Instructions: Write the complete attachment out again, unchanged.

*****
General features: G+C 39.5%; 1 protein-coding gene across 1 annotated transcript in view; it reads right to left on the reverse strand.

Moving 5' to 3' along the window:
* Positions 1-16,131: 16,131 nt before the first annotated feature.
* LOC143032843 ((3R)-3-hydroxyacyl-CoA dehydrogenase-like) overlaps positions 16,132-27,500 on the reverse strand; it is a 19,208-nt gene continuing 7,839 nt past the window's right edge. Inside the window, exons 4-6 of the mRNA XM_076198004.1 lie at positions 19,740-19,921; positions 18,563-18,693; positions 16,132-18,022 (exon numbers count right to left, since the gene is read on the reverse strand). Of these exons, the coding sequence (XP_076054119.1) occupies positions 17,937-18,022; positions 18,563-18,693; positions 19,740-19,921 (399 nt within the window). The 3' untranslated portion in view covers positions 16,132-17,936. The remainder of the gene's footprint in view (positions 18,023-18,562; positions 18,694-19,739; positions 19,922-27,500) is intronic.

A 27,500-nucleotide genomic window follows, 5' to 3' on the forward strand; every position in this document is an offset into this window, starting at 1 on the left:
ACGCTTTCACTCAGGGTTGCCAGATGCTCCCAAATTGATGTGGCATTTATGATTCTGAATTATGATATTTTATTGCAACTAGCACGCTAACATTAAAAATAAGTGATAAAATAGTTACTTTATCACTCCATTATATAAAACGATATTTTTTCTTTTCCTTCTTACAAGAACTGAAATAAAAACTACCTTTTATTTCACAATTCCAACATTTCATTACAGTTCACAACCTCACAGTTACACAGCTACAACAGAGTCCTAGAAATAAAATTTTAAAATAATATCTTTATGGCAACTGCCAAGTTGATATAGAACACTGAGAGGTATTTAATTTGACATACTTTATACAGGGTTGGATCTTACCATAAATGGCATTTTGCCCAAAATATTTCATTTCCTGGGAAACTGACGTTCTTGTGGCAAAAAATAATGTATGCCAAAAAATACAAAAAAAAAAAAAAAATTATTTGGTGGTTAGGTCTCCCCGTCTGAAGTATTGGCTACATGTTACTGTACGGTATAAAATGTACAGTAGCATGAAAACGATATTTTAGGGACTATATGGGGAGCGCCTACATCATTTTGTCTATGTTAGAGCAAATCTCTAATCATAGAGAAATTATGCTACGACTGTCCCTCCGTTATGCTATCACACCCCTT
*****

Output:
General features: G+C 39.5%; 1 protein-coding gene across 1 annotated transcript in view; it reads right to left on the reverse strand.

Moving 5' to 3' along the window:
* Positions 1-16,131: 16,131 nt before the first annotated feature.
* LOC143032843 ((3R)-3-hydroxyacyl-CoA dehydrogenase-like) overlaps positions 16,132-27,500 on the reverse strand; it is a 19,208-nt gene continuing 7,839 nt past the window's right edge. Inside the window, exons 4-6 of the mRNA XM_076198004.1 lie at positions 19,740-19,921; positions 18,563-18,693; positions 16,132-18,022 (exon numbers count right to left, since the gene is read on the reverse strand). Of these exons, the coding sequence (XP_076054119.1) occupies positions 17,937-18,022; positions 18,563-18,693; positions 19,740-19,921 (399 nt within the window). The 3' untranslated portion in view covers positions 16,132-17,936. The remainder of the gene's footprint in view (positions 18,023-18,562; positions 18,694-19,739; positions 19,922-27,500) is intronic.

A 27,500-nucleotide genomic window follows, 5' to 3' on the forward strand; every position in this document is an offset into this window, starting at 1 on the left:
ACGCTTTCACTCAGGGTTGCCAGATGCTCCCAAATTGATGTGGCATTTATGATTCTGAATTATGATATTTTATTGCAACTAGCACGCTAACATTAAAAATAAGTGATAAAATAGTTACTTTATCACTCCATTATATAAAACGATATTTTTTCTTTTCCTTCTTACAAGAACTGAAATAAAAACTACCTTTTATTTCACAATTCCAACATTTCATTACAGTTCACAACCTCACAGTTACACAGCTACAACAGAGTCCTAGAAATAAAATTTTAAAATAATATCTTTATGGCAACTGCCAAGTTGATATAGAACACTGAGAGGTATTTAATTTGACATACTTTATACAGGGTTGGATCTTACCATAAATGGCATTTTGCCCAAAATATTTCATTTCCTGGGAAACTGACGTTCTTGTGGCAAAAAATAATGTATGCCAAAAAATACAAAAAAAAAAAAAAAATTATTTGGTGGTTAGGTCTCCCCGTCTGAAGTATTGGCTACATGTTACTGTACGGTATAAAATGTACAGTAGCATGAAAACGATATTTTAGGGACTATATGGGGAGCGCCTACATCATTTTGTCTATGTTAGAGCAAATCTCTAATCATAGAGAAATTATGCTACGACTGTCCCTCCGTTATGCTATCACACCCCTT